|Volume 19 Number 4 April 2017||
Paul, inspired by the Holy Spirit, encouraged Titus to give instruction that qualified as “sound doctrine” (2:1). In particular, Titus was to instruct the aged men (2:2), aged women (3-5), young men (6-8) and servants (9-10) how to live exemplary lives before God. In Titus 2:11-13, Paul provided an explanation for the exhortation to godly living. What should compel one to live according to the instruction found in Titus 2:10? The grace or unmerited favor of God!
Paul began by declaring the revelation of grace with these words, “For the grace of God that bringeth salvation hath appeared to all men” (11). The quality of God’s grace is exceptional; it is able to deliver mankind from sin that would otherwise result in spiritual death (James 1:15; Ephesians 2:8). God has clearly revealed or manifested His grace in the person of Jesus the Christ (John 1:1-4, 14; 2 Timothy 1:9-10). How is one to respond? With devotion to the God of Heaven who desires, purely out of good-will, the salvation of every person’s soul (2 Peter 3:9). A failure to live according to God’s Word is a demonstration of one’s disrespect for God’s grace, which has been revealed in His Son.
Paul continued, “Teaching us that, denying ungodliness and worldly lusts, we should live soberly, righteously, and godly, in this present world” (11). With these words, one is to be motivated by the instruction of grace. The grace of God has been used by some to justify continuance in sin. This should not be so (Romans 6:1-2)! The grace of God that is taught in Scripture teaches that ungodliness and evil desires offered by the world ought to be repudiated (1 Timothy 2:16; 1 John 5:19). After the renouncement of sin, Christian characteristics such as self-restraint or sobriety, righteousness or right-doing and reverence for God ought to be added to one’s life.
Finally Paul established motivation for proper conduct in verses 13-14, which begin, “Looking for that blessed hope…” (13a). Christians should be motivated by the expectation of grace. Without the grace of God, there would be no expectation for salvation. However, because of the death, burial and resurrection of Jesus Christ, who clearly revealed to mankind the grace of God, one can desire and expect or have hope of salvation (1 Corinthians 15:19-21). This hope will be realized upon the final return of Jesus Christ (1 John 3:2; Matthew 25:31). Yet, one must prepare by living a life that conforms to God’s Word (2 Peter 3:11-13). If one refuses to submit to the will of God, the expectation after death is Hell (2 Thessalonians 1:8-9).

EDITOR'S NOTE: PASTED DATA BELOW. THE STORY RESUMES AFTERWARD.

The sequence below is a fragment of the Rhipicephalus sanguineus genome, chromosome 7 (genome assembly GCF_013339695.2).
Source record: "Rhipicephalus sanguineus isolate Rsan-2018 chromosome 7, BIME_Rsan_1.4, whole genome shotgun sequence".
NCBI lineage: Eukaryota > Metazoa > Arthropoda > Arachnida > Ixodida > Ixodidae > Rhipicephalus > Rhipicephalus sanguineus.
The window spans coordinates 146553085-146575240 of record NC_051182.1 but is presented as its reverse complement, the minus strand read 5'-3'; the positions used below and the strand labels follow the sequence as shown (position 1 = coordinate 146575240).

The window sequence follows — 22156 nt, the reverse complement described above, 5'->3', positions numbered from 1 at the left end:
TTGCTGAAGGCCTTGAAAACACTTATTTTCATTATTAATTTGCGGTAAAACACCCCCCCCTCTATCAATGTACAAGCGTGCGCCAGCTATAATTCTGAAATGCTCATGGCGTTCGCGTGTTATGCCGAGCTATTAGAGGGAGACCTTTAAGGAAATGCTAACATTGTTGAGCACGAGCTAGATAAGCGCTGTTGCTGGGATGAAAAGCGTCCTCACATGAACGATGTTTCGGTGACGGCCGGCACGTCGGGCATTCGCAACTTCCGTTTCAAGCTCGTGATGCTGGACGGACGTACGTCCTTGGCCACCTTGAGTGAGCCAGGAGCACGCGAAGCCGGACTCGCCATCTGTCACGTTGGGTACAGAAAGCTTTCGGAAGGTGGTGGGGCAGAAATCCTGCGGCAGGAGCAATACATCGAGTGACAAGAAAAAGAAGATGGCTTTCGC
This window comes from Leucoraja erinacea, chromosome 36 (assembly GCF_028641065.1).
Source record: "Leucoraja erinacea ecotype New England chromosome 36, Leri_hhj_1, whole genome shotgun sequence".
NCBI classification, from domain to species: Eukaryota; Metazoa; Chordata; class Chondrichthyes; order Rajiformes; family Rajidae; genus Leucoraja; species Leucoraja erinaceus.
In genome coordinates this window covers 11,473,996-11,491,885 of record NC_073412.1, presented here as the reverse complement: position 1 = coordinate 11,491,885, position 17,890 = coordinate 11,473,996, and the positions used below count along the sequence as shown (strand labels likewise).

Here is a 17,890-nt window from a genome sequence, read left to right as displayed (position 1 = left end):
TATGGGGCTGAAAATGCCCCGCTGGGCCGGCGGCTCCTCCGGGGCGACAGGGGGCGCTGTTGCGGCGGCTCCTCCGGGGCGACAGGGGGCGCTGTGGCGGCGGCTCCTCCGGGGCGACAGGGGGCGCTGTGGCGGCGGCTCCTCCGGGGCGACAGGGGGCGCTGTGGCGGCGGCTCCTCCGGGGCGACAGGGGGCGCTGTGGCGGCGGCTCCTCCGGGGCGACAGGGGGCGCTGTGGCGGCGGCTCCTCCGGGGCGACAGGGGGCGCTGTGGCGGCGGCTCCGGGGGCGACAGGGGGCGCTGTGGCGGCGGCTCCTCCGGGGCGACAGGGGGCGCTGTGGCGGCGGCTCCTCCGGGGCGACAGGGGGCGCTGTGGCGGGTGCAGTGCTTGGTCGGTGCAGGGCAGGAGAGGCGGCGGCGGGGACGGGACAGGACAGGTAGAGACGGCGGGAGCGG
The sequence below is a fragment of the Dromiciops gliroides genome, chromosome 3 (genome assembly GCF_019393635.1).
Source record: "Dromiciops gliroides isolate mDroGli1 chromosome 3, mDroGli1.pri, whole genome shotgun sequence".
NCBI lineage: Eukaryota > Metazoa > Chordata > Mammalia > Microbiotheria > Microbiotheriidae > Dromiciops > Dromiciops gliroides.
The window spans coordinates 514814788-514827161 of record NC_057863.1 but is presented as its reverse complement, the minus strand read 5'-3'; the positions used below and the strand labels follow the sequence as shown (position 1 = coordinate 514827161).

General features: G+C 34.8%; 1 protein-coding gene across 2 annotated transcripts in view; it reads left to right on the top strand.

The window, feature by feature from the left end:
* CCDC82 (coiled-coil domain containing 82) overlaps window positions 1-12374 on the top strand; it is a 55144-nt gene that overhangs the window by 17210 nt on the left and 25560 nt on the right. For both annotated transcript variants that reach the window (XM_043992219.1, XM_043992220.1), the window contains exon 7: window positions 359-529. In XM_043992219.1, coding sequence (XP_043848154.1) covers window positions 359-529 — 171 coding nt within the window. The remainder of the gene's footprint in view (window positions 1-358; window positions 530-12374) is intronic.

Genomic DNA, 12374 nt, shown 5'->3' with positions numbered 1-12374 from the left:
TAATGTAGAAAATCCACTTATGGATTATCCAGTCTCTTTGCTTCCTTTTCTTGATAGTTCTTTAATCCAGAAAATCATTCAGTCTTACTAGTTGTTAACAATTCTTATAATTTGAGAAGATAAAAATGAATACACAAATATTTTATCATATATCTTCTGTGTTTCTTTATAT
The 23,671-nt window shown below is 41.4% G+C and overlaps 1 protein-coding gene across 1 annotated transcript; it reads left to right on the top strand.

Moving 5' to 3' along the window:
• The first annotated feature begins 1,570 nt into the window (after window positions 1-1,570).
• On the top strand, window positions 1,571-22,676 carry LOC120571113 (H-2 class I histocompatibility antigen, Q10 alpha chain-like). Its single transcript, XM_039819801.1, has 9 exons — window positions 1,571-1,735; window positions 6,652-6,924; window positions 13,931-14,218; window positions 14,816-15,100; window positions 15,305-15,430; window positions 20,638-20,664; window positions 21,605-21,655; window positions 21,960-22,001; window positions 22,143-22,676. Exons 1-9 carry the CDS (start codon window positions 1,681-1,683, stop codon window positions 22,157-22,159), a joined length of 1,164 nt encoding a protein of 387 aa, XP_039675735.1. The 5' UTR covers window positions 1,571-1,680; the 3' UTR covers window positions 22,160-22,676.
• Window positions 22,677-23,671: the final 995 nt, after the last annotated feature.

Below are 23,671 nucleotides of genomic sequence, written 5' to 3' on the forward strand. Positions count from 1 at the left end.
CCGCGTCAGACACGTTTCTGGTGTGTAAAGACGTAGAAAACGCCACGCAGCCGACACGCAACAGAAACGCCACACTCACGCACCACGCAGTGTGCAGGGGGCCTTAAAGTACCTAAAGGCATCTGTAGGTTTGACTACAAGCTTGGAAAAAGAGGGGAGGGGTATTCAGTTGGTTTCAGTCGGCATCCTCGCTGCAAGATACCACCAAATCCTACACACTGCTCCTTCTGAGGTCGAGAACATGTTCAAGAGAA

Has the grace of God motivated you to live a life acceptable to God? It should.
Ernest S. Underwood
The Book of Proverbs is a book of contrasts. Look at 19:16. “He who keeps the commandment keeps his soul, But he who is careless of his ways will die.” The Bible is filled with statements of the necessity of keeping the commandments of God. Jesus’ familiar statement “Not everyone who says to Me, ‘Lord, Lord,’ will enter the kingdom of heaven; but he who does the will of My Father who is in heaven” is one of them. Again, note the contrast. One keeps his soul and the other will die. What makes the difference? Of course, the obvious answer is that one keeps the commandments while the other is careless with his soul by just being religious. The latter did not keep the commandments.
In the New Testament, there is an exact parallel to Solomon’s statement. It is found in Mark 16:16. Jesus said, “He who believes and is baptized [keeps the commandment] shall be saved: but he who does not believe [Is careless in his ways and does not obey the command] will be condemned.“ Question: Are you one who keeps your soul by doing the will of God, or are you careless in your ways?